Faculty stresses, enforces not opting out of AP exams


Lucy Tindel '19

Students are being forced to take AP tests at the end of the year even if they do not want to.

Michael Murray '18, Associate Editor, Copy

With the arrival of May comes the arrival of the Advanced Placement (AP) testing season, with this year’s exams occurring  from May 7-11 and 14-18. The tests serve as the culmination of the AP classes that high school students have taken throughout the academic year, potentially rewarding students with potential college credit depending on their score. Yet, many students have failed to realize that taking these tests is not a choice, it’s the only option.

“When you sign up to take [an] AP course, the expectation as [for] you signing up is to take this test. You’ve been told this from day one, and even in January. [If you say] ‘My college that I’m going to or trying to go to doesn’t accept this [credit] so therefore I don’t want to take the test,’ you can’t at the last minute change your mind and expect everything to be okay,” said Assistant Principal Eric Mitchell.

For Lauryn Willis ‘18, not taking her AP Calculus AB test would not only save her from paying the hefty testing fee but also valuable time.

“I really don’t want to take the test because on my practice exam I got a low score, so there’s no point in spending $120 on a test that I’m going to fail,” said Willis.

Since she had to pay off school fees in order to purchase her prom ticket, Willis has already paid for her test in full and is now exploring refund options.

“I’ve been studying a lot this whole school year and haven’t gotten any good outcomes, so I just see the test as a waste of money and time,” said Willis. “I don’t need it for my major in college.”

Willis works at Blaze Pizza and splits her school fees with her parents, so the money she’s paid towards the test is partially money she’s earned on her own.

Jones’ Director of Finance and Operations, Jeremy Voigt, says that refunds are not an option for students not wanting to take the AP test.

“When students sign up for the class, they are working toward that AP exam at the end of the year, [which]t is part of the curriculum,” said Voigt. “There shouldn’t be any reason to refund it, they should all be taking that test.”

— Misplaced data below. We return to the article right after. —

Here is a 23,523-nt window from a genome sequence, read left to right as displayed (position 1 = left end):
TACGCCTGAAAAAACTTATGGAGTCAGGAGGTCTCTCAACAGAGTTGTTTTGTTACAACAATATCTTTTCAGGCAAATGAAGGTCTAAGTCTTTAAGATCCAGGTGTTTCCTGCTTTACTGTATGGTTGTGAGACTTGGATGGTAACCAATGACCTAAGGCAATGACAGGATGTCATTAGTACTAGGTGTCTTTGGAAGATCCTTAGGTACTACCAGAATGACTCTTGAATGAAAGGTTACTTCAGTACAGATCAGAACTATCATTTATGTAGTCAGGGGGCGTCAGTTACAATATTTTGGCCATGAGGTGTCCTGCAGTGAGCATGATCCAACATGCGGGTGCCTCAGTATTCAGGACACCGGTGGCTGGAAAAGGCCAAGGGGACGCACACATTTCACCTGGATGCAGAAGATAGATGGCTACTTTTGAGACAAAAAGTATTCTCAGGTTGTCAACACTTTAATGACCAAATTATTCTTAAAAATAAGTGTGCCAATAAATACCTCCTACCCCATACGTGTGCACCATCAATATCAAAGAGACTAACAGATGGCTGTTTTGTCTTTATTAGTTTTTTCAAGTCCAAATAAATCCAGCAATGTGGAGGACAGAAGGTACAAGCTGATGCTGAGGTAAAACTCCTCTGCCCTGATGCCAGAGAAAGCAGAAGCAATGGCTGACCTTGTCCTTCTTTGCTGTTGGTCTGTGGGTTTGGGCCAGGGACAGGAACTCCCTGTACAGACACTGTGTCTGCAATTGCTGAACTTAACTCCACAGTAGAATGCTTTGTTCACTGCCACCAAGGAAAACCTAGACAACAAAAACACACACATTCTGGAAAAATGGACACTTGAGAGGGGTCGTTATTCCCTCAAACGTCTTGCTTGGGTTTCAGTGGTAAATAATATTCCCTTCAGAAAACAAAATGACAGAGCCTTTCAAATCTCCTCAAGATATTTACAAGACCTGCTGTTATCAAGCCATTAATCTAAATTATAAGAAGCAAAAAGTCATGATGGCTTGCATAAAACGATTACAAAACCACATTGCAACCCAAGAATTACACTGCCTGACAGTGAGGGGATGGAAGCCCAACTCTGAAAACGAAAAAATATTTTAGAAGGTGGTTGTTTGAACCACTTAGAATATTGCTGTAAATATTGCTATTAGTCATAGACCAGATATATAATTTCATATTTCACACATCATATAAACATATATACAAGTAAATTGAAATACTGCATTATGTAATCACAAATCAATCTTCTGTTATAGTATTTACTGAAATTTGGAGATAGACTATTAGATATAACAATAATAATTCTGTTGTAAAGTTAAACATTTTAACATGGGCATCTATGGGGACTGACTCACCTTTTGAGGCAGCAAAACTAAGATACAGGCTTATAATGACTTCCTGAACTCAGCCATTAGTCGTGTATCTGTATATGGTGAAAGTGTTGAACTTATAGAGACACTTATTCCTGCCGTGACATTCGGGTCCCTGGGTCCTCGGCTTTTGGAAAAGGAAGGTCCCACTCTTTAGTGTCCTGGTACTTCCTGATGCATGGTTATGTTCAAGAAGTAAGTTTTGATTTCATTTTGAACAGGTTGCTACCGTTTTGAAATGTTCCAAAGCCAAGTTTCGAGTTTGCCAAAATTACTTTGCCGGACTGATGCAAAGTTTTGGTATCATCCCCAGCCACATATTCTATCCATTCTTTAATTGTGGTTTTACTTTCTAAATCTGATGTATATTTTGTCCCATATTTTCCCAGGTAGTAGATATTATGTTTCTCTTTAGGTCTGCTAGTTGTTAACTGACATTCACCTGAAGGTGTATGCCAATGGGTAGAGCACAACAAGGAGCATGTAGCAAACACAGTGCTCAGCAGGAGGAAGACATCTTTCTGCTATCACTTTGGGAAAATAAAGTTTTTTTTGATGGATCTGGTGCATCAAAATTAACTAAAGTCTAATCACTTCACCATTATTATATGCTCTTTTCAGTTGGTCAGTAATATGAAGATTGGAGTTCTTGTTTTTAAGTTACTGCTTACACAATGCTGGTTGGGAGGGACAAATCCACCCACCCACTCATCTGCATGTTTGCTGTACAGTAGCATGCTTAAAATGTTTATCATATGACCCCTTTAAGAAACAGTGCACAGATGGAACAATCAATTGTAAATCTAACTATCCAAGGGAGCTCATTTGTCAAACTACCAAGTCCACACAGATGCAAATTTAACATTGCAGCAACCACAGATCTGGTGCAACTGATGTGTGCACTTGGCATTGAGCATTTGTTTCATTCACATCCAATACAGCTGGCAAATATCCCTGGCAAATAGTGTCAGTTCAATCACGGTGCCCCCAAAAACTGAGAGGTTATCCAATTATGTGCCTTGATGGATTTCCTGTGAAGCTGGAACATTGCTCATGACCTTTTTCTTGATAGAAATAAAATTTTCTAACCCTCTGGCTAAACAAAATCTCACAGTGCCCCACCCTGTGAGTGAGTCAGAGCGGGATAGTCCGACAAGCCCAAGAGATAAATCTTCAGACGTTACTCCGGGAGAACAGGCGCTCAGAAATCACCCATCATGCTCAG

Both Mitchell and Voigt also stress that in drastic cases, opting out of an AP test and receiving a refund are possible, but contrary to what most believe, it’s not just something any student can do.

“We have some situations where students have not necessarily been healthy or present and in some of those extreme cases, it’s unfair to force someone to take something they’re not prepared for,” said Mitchell.

From one teacher’s perspective, every student should be required to sit through the AP test.

“A kid signs up for the [AP Calculus] class with the expectation of taking the AP exam, that’s the whole point of taking the class. If you just wanted the college experience, you could just stick with honors [calculus], which at Jones is rigorous,” said Mathematics Department Chair and AP Calculus AB teacher Kimberly Bowman. “If you’ve made it until March, you’ve committed. You can’t decide in late March or April that you can’t handle it, you should have realized that sooner.”

AP English Literature and Composition teacher Benjamin Dipman feels similarly to Bowman.

“I believe if a student takes an AP class, then I, as a teacher within that AP class, expect all students to take the exam,” said Dipman. “In addition to expecting it, I would hope they would take the exam, that they want to take it. The exam is an intense block of time that in certain cases shows that the students have learned and benefitted from the class, and I even believe that the students can learn from the exam itself.”

Both Bowman and Dipman agree with Mitchell that under special circumstances, opting-out of the test should be allowed.

“I think the only reason a student should opt-out of the exam is if the student would struggle financially because of the cost of the exam, and if that’s the case, then I would hope the school would be able to help cover the cost,” said Dipman.

AP Environmental Science teacher Eric Hancock said he encourages all of his students to take the exam, citing that it’s always better to try something and fail rather than to no try at all.

“I think there’s value in trying and failing and knowing that you gave it your best shot, as opposed to giving in to your fears about the subject and taking the test. Now, sometimes, it can be healthy to not take the test, if you have a lot of things that are going on and it creates anxiety, then the test can be more harmful than good and become an individual situation,” said Hancock.

While taking an AP test seems stressful and all-important, Hancock stressed that it’s important to put the test in perspective.

“Your success or failure on the AP exam is not synonymous with your success or failure in the course at large,” he said. “I hope my students took the class because they wanted to learn about environmental science, and I hope they learned a lot about that, and I hope that it’s been a worthwhile experience regardless of how they do on the exam.”